The Reserve Bank of Australia (RBA) has expressed a more dovish stance, which, according to Sally Auld, chief investment officer at National Australia Bank-backed wealth manager JBWere, could be a reason for the Aussie’s weakness. 

“In Australia, the Reserve Bank retains a narrative that interest rates will not rise until 2024; a forecast that has received additional support from a much weaker near-term growth outlook for the domestic economy,” Auld said in a note published on 24 August. 

“The upshot is that interest rates in other countries are rising relative to interest rates in Australia, which acts as another headwind for the currency.”

  • Slower Chinese growth

Auld noted other key reasons for the AUD weakness, such as slower economic growth in China. “Slower Chinese growth and curbs on domestic steel production in China have pressured the Australian dollar – and the commodity complex – lower in recent months,” Auld said.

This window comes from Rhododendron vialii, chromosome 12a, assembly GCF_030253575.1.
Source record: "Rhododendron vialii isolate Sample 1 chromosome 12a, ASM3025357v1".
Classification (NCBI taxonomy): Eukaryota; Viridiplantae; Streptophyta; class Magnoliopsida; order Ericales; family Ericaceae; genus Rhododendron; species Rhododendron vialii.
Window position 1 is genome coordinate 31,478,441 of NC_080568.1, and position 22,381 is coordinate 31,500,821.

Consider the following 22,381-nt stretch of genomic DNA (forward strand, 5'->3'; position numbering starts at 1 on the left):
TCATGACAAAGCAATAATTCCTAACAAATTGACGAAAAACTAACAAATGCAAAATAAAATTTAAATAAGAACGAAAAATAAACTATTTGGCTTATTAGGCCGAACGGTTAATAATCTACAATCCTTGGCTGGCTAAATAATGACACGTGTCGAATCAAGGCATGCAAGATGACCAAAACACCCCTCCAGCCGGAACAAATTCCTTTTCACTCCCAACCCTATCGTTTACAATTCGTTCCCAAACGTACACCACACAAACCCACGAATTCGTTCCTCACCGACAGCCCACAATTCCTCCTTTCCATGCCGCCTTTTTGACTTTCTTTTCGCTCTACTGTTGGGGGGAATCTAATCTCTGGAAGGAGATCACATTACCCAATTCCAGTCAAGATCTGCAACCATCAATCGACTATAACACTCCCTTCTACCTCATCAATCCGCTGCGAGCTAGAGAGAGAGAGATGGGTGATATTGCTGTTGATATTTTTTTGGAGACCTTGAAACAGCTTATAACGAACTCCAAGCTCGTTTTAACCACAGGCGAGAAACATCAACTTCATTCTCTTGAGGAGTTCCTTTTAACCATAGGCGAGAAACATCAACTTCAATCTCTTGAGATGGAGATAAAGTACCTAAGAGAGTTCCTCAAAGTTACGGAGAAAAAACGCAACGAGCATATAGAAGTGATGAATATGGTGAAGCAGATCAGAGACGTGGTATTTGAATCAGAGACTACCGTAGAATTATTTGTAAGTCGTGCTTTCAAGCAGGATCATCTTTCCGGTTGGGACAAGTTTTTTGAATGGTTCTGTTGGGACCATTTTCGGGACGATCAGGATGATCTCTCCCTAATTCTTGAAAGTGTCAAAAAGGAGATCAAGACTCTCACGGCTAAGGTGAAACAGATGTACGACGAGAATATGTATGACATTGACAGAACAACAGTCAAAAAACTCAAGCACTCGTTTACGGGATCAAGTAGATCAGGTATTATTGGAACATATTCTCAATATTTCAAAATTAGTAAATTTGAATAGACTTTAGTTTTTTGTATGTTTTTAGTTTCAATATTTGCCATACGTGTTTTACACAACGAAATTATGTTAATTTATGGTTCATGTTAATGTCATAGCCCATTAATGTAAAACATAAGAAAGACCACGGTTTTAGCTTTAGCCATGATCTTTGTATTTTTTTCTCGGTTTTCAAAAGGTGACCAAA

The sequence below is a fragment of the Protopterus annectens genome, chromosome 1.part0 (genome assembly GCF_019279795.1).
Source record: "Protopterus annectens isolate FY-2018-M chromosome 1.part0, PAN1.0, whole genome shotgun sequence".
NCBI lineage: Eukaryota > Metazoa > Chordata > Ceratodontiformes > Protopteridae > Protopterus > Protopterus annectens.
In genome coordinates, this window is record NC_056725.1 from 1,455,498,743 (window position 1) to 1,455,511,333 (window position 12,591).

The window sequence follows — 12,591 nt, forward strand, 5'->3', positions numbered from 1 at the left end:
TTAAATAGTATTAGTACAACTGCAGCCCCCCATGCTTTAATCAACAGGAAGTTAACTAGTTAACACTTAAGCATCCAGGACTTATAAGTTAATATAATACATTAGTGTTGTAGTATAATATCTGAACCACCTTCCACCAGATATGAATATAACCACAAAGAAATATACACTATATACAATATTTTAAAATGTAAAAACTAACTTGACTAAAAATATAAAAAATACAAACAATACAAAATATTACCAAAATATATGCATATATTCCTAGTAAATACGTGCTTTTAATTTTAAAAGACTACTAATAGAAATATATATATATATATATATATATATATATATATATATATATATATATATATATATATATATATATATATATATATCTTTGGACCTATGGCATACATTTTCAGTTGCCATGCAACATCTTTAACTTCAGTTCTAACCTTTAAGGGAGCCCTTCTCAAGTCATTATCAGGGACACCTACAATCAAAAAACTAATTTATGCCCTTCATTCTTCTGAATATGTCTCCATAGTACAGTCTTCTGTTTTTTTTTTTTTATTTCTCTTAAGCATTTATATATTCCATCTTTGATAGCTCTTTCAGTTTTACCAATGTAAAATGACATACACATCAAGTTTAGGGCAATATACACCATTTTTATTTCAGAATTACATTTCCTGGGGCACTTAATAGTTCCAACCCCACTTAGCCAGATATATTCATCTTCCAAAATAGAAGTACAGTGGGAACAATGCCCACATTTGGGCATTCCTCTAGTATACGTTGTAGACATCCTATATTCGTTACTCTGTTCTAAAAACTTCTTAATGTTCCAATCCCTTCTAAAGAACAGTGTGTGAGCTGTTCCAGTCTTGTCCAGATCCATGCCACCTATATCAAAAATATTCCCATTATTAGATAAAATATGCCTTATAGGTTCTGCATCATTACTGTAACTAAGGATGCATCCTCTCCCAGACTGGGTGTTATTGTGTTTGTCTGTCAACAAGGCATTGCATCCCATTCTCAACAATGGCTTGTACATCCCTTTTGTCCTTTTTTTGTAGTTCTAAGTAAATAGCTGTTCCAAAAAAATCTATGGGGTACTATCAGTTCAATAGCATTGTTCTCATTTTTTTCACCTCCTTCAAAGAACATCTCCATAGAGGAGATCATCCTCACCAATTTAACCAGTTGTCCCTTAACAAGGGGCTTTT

• Delta variant fears

The spread of the Delta variant of COVID-19 has disrupted the near-term economic outlook for Australia as the country grapples with multiple lockdowns. 

According to Auld, the country had more to lose than most of its economic peers amid the combination of a strong economy and low vaccination rate, with some forecasts suggesting the Australian economy could contract by around 2.2% in the quarter.

“In contrast, the spread of the Delta variant in other countries has not generated strong responses from governments. Consequently, the growth outlook in these countries is not impacted as severely as it is in Australia,” Auld said.

“This divergence in near-term growth prospects between Australia and its economic peers has also worked against the AUD in recent months, in our view,” Auld concluded.

Westpac’s Callow supports Auld’s view. “In addition the stronger USD, the somewhat cautious Reserve Bank of Australia (RBA) and its modest tapering of quantitative easing that starts in September is not helping the AUD too much,” Callow told capital.com.

“A deepening COVID-19 lockdown crisis in much of Australia is adding to pressure on the Aussie,” he added. 

AUD/USD: What are the analysts saying?

  • Short-term AUD/USD forecasts